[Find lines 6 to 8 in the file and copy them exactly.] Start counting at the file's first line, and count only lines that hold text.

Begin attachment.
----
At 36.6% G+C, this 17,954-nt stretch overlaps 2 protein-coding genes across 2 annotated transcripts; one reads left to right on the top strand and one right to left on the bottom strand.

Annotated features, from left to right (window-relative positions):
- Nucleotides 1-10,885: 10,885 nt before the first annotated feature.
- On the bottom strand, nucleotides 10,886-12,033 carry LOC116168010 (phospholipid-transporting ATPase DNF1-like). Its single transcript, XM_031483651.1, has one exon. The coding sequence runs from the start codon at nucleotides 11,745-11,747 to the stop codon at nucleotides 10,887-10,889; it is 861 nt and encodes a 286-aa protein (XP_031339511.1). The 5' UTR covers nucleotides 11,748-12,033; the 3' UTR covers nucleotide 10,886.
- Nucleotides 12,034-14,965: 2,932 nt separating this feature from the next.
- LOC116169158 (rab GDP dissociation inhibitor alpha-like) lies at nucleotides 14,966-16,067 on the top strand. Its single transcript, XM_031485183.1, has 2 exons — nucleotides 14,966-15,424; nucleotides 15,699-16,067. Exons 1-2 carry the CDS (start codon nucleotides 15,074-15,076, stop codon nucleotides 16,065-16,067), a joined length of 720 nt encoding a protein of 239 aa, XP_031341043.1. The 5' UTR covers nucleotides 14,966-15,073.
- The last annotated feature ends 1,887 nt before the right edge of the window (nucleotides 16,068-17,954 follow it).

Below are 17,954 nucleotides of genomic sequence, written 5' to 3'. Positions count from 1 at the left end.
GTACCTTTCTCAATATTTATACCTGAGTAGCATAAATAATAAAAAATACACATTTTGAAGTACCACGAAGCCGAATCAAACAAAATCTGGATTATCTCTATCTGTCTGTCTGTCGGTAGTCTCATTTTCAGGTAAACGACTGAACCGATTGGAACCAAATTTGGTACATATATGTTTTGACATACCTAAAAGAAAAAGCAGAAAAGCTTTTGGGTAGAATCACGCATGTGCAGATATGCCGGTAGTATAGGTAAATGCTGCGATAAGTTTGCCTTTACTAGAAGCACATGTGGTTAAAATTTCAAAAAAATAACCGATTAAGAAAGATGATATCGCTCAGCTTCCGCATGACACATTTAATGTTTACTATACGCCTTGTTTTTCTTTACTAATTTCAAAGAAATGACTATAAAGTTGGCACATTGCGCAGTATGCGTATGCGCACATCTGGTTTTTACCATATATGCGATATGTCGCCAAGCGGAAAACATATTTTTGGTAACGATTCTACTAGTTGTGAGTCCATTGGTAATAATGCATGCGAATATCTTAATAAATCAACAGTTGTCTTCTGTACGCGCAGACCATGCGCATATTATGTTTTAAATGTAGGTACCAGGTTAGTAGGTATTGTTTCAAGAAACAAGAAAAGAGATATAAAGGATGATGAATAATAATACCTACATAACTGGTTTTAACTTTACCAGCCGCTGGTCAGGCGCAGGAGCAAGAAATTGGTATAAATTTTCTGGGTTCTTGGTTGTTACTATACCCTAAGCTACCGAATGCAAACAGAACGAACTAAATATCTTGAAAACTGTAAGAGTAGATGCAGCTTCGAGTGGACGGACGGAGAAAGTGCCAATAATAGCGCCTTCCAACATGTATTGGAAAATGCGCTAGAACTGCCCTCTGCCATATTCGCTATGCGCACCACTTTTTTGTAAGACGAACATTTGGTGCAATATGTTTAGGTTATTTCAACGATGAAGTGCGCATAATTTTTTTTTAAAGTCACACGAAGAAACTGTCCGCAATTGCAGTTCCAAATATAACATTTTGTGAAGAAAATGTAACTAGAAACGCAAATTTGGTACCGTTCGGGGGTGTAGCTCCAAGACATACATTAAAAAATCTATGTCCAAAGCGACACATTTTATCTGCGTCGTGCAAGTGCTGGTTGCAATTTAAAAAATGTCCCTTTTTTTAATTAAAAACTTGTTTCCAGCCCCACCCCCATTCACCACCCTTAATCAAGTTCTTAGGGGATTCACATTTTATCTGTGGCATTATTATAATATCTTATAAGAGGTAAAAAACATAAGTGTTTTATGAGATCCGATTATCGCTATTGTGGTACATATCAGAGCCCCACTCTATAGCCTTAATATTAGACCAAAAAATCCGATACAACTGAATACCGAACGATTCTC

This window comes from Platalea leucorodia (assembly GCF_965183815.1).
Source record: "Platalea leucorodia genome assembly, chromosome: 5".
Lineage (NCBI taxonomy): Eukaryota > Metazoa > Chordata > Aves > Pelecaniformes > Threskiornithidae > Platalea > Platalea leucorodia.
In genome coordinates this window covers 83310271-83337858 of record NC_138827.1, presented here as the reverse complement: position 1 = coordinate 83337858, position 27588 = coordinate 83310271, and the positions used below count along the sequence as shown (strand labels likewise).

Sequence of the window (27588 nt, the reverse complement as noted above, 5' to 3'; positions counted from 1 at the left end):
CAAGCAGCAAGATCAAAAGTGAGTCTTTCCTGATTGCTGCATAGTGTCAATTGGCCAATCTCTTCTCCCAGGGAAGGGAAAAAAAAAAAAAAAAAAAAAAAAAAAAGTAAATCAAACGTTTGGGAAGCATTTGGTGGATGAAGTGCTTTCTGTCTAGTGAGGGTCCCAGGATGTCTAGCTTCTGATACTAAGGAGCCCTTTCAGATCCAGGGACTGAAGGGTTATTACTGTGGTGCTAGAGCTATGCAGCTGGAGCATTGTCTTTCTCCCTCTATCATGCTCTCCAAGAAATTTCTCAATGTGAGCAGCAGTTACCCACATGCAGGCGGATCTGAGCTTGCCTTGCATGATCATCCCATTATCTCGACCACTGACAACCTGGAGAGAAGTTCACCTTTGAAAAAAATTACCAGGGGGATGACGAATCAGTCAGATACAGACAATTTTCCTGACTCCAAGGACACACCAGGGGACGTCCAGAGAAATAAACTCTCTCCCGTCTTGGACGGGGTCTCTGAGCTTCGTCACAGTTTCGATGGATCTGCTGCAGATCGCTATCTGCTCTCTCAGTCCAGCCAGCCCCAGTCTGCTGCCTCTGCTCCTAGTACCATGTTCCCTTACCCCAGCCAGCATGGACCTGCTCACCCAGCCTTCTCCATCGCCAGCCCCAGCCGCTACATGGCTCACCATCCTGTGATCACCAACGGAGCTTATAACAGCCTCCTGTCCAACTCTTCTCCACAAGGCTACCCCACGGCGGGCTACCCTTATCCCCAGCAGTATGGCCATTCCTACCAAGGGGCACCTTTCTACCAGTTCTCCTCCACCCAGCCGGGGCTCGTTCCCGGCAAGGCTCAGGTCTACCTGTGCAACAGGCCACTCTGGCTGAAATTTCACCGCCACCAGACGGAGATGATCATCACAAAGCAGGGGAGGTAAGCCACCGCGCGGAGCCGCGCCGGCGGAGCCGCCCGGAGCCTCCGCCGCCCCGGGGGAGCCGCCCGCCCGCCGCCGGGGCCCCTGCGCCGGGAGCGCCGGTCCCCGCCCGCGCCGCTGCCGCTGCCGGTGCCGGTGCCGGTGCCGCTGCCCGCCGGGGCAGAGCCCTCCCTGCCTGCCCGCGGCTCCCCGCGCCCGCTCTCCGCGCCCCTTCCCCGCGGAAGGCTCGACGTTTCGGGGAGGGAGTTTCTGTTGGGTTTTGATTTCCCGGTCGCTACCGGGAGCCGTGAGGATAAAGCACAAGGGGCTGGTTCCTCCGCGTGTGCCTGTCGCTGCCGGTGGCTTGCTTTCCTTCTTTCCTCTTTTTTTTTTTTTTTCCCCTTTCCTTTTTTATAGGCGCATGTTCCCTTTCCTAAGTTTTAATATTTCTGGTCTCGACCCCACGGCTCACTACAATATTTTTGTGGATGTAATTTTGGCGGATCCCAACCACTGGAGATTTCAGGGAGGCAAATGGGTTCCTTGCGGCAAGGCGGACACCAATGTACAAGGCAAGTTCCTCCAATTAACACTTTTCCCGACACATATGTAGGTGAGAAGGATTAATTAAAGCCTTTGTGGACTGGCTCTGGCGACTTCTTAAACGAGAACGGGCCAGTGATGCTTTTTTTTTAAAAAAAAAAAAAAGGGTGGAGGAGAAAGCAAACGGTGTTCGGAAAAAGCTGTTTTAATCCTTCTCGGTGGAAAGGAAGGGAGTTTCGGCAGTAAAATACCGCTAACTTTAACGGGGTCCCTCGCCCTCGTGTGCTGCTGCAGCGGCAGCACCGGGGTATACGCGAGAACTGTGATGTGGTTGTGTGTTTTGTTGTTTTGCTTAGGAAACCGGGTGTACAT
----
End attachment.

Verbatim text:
- LOC116169158 (rab GDP dissociation inhibitor alpha-like) lies at nucleotides 14,966-16,067 on the top strand. Its single transcript, XM_031485183.1, has 2 exons — nucleotides 14,966-15,424; nucleotides 15,699-16,067. Exons 1-2 carry the CDS (start codon nucleotides 15,074-15,076, stop codon nucleotides 16,065-16,067), a joined length of 720 nt encoding a protein of 239 aa, XP_031341043.1. The 5' UTR covers nucleotides 14,966-15,073.
- The last annotated feature ends 1,887 nt before the right edge of the window (nucleotides 16,068-17,954 follow it).

Below are 17,954 nucleotides of genomic sequence, written 5' to 3'. Positions count from 1 at the left end.